The Geocentric Approach
Geocentric Staffing Policy
A staffing policy where the best people are sought for key jobs throughout an MNE, regardless of nationality.
A geocentric staffing policy seeks the best people for key jobs throughout the organization, regardless of nationality. This policy has a number of advantages. First, it enables the firm to make the best use of its human resources. Second, and perhaps more important, a geocentric policy enables the firm to build a cadre of international executives who feel at home working in a number of cultures. Creation of such a cadre may be a critical first step toward building a strong unifying corporate culture and an informal management network, both of which are required for global standardization and transnational strategies.13 Firms pursuing a geocentric staffing policy may be better able to create value from the pursuit of experience curve and location economies and from the multidirectional transfer of core competencies than firms pursuing other staffing policies. In addition, the multinational composition of the management team that results from geocentric staffing tends to reduce cultural myopia and to enhance local responsiveness.
In sum, other things being equal, a geocentric staffing policy seems the most attractive. Indeed, in recent years there has been a sharp shift toward adoption of a geocentric staffing policy by many multinationals. For example, India’s Tata Group, now a $70 billion global conglomerate, runs several of its companies with American and British executives. Japan’s Sony Corporation broke 60 years of tradition in 2005 when it installed its first non-Japanese chairman and CEO, Howard Stringer, a former CBS president and a U.S. citizen who was born and raised in Wales. American companies increasingly draw their managerial talent from overseas. One study found that by 2005, 24 percent of the managers among the top 100 to 250 people in U.S. companies were from outside the United States. For European companies, the average is 40 percent.14
ANOTHER PERSPECTIVE Women in International Assignments
Would you send a woman expatriate to Saudi Arabia, Kuwait, Japan, or Korea? How are Western women expatriates doing in foreign cultures that have traditionally limited women’s public roles? Women sent to these countries have met with substantial success. Their key challenge is to get the assignments! Once in place, women expatriates are successful. This is in part because once in the culture, women expatriates are seen first as expatriates who fall outside the local role for women. In addition, “expat” women also have salience in their new environment—they are noticed—and this can be a distinct business advantage. Locals often take pride in developing business relationships with women expatriates because by doing so they can suggest that the foreign stereotype of their culture is superficial and incomplete.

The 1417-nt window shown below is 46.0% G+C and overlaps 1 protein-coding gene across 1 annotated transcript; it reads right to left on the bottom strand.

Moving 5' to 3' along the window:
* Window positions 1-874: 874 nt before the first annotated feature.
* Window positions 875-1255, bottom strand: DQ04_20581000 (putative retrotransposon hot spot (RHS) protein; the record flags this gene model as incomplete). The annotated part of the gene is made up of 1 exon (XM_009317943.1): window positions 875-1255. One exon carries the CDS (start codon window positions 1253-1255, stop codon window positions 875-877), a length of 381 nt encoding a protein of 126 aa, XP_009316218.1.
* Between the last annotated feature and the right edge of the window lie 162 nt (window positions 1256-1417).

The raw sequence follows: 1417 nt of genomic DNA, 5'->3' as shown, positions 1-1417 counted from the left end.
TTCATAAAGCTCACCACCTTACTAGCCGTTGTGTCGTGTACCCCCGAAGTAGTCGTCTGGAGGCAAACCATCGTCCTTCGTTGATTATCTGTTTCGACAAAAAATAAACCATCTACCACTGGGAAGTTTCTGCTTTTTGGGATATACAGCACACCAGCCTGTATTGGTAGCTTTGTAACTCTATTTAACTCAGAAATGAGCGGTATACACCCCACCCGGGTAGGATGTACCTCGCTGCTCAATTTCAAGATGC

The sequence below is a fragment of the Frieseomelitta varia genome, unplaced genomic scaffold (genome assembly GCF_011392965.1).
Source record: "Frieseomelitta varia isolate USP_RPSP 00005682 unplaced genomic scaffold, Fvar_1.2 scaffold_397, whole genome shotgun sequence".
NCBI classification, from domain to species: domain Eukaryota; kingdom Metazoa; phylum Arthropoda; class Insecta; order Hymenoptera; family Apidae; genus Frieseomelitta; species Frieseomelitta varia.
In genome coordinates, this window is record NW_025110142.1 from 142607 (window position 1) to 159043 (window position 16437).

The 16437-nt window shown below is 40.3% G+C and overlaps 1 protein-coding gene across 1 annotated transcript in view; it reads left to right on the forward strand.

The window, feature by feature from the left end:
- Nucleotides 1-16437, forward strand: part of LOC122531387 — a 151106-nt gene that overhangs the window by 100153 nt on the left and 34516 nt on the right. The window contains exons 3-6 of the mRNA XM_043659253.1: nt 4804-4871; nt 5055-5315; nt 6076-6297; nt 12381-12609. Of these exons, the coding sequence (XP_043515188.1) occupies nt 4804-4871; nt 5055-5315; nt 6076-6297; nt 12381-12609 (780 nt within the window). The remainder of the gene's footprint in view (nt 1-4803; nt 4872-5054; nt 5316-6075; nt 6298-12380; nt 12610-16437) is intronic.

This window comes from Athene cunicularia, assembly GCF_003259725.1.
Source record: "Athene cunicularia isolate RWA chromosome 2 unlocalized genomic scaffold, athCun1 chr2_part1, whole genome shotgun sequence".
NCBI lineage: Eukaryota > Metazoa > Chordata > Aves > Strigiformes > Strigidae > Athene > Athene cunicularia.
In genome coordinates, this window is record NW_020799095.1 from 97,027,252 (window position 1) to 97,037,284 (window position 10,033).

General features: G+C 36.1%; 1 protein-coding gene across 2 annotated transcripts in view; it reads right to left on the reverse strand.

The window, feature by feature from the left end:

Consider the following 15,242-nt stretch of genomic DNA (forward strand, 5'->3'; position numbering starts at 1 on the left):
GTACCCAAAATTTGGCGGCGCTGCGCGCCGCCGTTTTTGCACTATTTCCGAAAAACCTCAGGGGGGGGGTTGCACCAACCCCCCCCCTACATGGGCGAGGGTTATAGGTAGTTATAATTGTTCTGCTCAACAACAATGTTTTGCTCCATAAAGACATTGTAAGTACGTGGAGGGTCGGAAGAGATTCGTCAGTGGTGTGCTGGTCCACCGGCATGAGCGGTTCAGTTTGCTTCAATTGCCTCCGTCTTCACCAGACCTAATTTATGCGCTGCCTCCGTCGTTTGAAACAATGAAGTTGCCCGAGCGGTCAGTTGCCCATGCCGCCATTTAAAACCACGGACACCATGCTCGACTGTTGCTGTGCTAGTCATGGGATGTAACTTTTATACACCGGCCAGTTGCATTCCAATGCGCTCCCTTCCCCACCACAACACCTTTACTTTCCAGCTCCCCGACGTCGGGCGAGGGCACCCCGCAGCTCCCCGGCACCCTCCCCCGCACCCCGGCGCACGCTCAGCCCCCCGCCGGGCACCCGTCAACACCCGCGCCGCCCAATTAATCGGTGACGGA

However, a number of problems limit the firm’s ability to pursue a geocentric policy. Many countries want foreign subsidiaries to employ their citizens. To achieve this goal, they use immigration laws to require the employment of host-country nationals if they are available in adequate numbers and have the necessary skills. Most countries, including the United States, require firms to provide extensive documentation if they wish to hire a foreign national instead of a local national. This documentation can be time consuming, expensive, and at times futile. A geocentric staffing policy also can be expensive to implement. Training and relocation costs increase when transferring managers from country to country. The company may also need a compensation structure with a standardized international base pay level higher than national levels in many countries. In addition, the higher pay enjoyed by managers placed on an international fast track may be a source of resentment within a firm.
The advantages and disadvantages of the three approaches to staffing policy are summarized in Table 17.1. Broadly speaking, an ethnocentric approach is compatible with an international strategy, a polycentric approach is compatible with a localization strategy, and a geocentric approach is compatible with both global standardization and transnational strategies. (See Chapter 12 for details of the strategies.)
TABLE 17.1 Comparison of Staffing Approaches
Overcomes lack of qualified managers in host nation
Produces resentment in host country
Can lead to cultural myopia
Helps transfer core competencies
Alleviates cultural myopia
Limits career mobility
Inexpensive to implement
Isolates headquarters from foreign subsidiaries
Global standardization and transnational
Uses human resources efficiently
National immigration policies may limit implementation